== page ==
September and went to jail after
admitting he lied during a civil trial
to cover up an affair with his chief
of staff.

Bing must run again in the regu-
lar Aug. 4 nonpartisan primary and
win the Nov. 3 general election to
hold the mayor's seat for a full four
The founder of steel manufactur-
er The Bing Group announced his
run for mayor the day after
Kilpatrick stepped down as part of
pleas to two criminal cases.
Cockrel, 43, was City Council
president before Kilpatrick's depar-
ture automatically promoted him to
the mayor's office. He'll go back to
that job now.
In Detroit, Bing praised Cockrel
for running "a hard-fought cam-
paign" and said he looked forward
to working together when Cockrel
returns to the council.
About 15 percent of the city's
registered voters participated. A
proposal to revise the city charter
also was on the ballot and passed

Honor Your Mother with an Azalea for Mother's Day
Share the love for your Mom with a Healthy Start Mom with a gift in
your Mom's honor will help a Mom in need. What is Azalea? The
Azalea Project, an initiative of the NEFL Healthy Start Coalition, helps
moms, ages 15-44, in Jacksonville's most at-risk neighborhoods. Moms
who struggle with poverty, abuse, neglect, substance abuse, and having
tiny babies whose fragile lives often make them an infant death statis-
tic. For more information, call 904-723-5422 x120.

FCC to get first Black

Female Commissioner

President for a five year term. As a
commissioner, Clyburn will be
instrumental in renewing or declin-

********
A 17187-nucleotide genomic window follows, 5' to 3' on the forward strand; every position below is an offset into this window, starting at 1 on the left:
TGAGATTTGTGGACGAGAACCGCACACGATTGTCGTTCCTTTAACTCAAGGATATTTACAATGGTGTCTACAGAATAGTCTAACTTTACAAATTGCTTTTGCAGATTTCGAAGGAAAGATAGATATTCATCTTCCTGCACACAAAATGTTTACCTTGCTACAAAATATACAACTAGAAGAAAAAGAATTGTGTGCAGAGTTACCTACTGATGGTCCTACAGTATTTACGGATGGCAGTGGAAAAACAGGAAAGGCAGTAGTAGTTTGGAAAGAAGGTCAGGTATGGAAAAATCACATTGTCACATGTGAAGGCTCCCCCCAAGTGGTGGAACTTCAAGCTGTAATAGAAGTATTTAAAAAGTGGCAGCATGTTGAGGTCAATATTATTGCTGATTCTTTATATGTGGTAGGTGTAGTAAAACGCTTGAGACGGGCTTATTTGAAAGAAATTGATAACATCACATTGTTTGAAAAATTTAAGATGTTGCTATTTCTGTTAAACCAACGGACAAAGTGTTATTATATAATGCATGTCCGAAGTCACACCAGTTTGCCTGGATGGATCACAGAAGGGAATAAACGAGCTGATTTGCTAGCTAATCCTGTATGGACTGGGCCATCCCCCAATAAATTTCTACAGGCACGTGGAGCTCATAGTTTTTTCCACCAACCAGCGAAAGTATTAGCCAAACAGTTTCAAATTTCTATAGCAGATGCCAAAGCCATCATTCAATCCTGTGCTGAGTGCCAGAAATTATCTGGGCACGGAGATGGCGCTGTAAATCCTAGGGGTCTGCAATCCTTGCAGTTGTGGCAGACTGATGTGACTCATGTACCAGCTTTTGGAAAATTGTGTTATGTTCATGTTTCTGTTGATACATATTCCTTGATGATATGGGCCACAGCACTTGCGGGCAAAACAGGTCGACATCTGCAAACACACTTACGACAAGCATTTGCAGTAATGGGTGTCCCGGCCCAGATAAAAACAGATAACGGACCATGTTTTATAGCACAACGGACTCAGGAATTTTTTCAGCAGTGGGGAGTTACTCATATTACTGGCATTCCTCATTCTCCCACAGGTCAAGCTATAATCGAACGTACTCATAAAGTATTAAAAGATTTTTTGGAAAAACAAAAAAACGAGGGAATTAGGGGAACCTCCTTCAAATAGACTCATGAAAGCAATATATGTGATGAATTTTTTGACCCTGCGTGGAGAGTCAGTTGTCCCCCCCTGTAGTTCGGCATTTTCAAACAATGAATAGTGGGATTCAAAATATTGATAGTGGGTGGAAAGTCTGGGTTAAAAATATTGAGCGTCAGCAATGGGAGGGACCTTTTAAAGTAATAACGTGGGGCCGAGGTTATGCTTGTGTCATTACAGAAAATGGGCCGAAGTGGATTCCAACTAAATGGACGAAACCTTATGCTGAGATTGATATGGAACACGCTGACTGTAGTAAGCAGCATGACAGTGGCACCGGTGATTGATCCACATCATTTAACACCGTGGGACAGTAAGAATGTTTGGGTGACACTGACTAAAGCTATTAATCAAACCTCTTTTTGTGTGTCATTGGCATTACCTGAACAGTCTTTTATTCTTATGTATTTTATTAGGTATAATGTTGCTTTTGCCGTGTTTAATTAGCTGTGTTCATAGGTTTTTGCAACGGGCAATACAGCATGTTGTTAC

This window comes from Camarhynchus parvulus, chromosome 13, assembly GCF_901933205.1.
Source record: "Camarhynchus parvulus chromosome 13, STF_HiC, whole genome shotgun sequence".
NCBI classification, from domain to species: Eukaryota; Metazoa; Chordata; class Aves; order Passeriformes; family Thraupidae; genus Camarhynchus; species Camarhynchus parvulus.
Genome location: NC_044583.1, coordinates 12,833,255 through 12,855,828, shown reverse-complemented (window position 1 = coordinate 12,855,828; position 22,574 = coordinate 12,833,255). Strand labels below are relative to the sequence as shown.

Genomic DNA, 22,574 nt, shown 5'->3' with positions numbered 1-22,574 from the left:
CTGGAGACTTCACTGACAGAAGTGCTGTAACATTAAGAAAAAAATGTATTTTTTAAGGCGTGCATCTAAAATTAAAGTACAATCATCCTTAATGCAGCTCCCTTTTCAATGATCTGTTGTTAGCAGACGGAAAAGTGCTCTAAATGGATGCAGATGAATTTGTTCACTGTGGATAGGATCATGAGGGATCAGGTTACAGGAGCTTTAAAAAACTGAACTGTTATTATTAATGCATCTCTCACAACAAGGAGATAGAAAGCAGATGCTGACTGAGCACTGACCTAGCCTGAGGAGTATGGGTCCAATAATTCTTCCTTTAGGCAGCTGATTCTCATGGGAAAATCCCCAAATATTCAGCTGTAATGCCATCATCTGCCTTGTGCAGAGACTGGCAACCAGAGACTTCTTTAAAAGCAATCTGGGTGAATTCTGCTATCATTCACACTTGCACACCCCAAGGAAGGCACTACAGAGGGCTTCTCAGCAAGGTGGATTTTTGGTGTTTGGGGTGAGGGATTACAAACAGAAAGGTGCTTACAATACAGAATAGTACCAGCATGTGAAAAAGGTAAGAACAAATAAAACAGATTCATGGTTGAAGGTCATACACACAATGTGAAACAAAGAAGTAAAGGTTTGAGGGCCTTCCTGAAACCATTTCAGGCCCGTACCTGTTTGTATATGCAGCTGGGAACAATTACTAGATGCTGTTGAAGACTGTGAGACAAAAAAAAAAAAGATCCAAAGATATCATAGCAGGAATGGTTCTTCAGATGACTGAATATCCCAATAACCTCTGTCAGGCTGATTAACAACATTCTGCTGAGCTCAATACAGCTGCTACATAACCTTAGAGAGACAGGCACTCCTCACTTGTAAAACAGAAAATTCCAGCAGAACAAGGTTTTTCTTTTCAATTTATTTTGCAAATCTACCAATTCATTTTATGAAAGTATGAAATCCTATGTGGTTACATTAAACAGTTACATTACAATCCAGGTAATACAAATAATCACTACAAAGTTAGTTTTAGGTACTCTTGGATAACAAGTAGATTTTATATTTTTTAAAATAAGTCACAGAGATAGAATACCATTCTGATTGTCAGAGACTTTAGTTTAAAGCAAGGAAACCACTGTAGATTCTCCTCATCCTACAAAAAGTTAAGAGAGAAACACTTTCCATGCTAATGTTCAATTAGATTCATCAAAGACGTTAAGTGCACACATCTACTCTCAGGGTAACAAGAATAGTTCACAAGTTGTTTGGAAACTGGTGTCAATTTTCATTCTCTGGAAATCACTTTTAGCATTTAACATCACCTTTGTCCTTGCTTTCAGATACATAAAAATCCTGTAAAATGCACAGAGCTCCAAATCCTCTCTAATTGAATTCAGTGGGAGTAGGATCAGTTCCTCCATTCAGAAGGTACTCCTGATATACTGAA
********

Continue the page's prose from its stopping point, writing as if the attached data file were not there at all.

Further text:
ing licenses to broadcasting stations
as well as issuing fines (like in the
infamous Superbowl XXXVIII
incident with Janet Jackson.)
Clybum was a member of the
South Carolina Public Service
Commission and publisher and
general manager of The Coastal
Times, a weekly newspaper in
Charleston. She is also a graduate
of the University of South Carolina.

Shown above are President Clinton and FAMU President John
Ammons following his address receiving an honorary doctorate.
Clinton ignites crowd at FAMU commencement

By Stephanie Lambert
Associate Editor/Outlook
It's a new day for more than 1,200
Florida A&M University Rattlers
and former U.S. President Bill
Clinton advised the Class of 2009
that they must be the class of doers.
"The world is a wash of people who
talk about the problem," Clinton
said during his commencement
address on May 3. "But we have a
shortage of people that can do
something about it. You are the
'How Generation.' How are you
going to make a difference?"
Clinton, the nation's 42nd presi-
dent, served as the keynote speaker
of the 9 a.m. graduation ceremony,
which was held in the university's
new Multipurpose Teaching Gym.
Rep. Kendrick Meek, and journalist
Soledad O'Brien spoke in the after-

noon and evening ceremonies.
"When people ask you what you
earned your degree in, you tell them
that you're in the 'How business,'"
he said.
With more than 7,500 seats filled
in the arena, Clinton spoke passion-
ately to the audience about the state
of the nation.
"America is back on the path of
humanity," he said, for which he
added is evidenced by the election
of the first African-American presi-
dent, Barack Obama. "You are liv-
ing in the most interdependent time
in history."
He cited the key to the future is
when citizens encourage debate.
"We have to do what we can so
that our children and grandchildren
will stand a chance in this world,"
he said.

High School Principal: Suggests

Segregated School Meetings

PASADENA, CA Parents and
students of Pasadena High
Schoolare furious after the school's
principal thought it would be a
good idea to have segregated
assemblies, according to the
Pasadena Star News. The separate
assemblies was an attempt to moti-
vate Latino and African-American
students to improve their test scores
but only resulted in outraging par-
ents and the student body.
Principal Derick Evans only got
the chance to meet with Black
female students before canceling
the other meetings and apologizing.
Evans, who is of African descent,
said he only wanted to let those stu-
dents see how their state test scores
will affect their overall grades.'
In 2008, 45 percent of Pasadena

High School's African-American
students scored on or above aver-
age in math and 54 percent in
English while 68 percent of White
students scored on or above aver-